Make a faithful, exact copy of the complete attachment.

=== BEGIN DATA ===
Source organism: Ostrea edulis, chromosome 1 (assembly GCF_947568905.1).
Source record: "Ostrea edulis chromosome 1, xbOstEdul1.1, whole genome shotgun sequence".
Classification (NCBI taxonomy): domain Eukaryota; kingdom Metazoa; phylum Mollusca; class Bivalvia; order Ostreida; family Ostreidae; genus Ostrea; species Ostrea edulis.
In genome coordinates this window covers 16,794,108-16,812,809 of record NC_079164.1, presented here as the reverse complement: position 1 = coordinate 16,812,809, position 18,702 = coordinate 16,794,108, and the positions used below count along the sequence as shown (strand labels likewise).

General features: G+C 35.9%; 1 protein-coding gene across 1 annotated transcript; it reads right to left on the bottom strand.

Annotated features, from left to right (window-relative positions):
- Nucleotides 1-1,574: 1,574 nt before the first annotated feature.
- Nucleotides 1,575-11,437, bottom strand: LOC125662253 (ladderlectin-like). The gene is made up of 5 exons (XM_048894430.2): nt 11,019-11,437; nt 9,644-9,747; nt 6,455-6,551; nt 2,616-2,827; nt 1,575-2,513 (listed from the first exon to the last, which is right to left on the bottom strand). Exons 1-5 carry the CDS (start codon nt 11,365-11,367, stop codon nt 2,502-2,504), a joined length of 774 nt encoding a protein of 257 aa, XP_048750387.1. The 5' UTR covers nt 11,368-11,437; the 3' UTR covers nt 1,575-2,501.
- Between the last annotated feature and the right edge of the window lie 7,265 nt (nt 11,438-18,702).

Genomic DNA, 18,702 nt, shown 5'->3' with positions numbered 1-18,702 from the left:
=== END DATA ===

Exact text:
Source organism: Ostrea edulis, chromosome 1 (assembly GCF_947568905.1).
Source record: "Ostrea edulis chromosome 1, xbOstEdul1.1, whole genome shotgun sequence".
Classification (NCBI taxonomy): domain Eukaryota; kingdom Metazoa; phylum Mollusca; class Bivalvia; order Ostreida; family Ostreidae; genus Ostrea; species Ostrea edulis.
In genome coordinates this window covers 16,794,108-16,812,809 of record NC_079164.1, presented here as the reverse complement: position 1 = coordinate 16,812,809, position 18,702 = coordinate 16,794,108, and the positions used below count along the sequence as shown (strand labels likewise).

General features: G+C 35.9%; 1 protein-coding gene across 1 annotated transcript; it reads right to left on the bottom strand.

Annotated features, from left to right (window-relative positions):
- Nucleotides 1-1,574: 1,574 nt before the first annotated feature.
- Nucleotides 1,575-11,437, bottom strand: LOC125662253 (ladderlectin-like). The gene is made up of 5 exons (XM_048894430.2): nt 11,019-11,437; nt 9,644-9,747; nt 6,455-6,551; nt 2,616-2,827; nt 1,575-2,513 (listed from the first exon to the last, which is right to left on the bottom strand). Exons 1-5 carry the CDS (start codon nt 11,365-11,367, stop codon nt 2,502-2,504), a joined length of 774 nt encoding a protein of 257 aa, XP_048750387.1. The 5' UTR covers nt 11,368-11,437; the 3' UTR covers nt 1,575-2,501.
- Between the last annotated feature and the right edge of the window lie 7,265 nt (nt 11,438-18,702).

Genomic DNA, 18,702 nt, shown 5'->3' with positions numbered 1-18,702 from the left: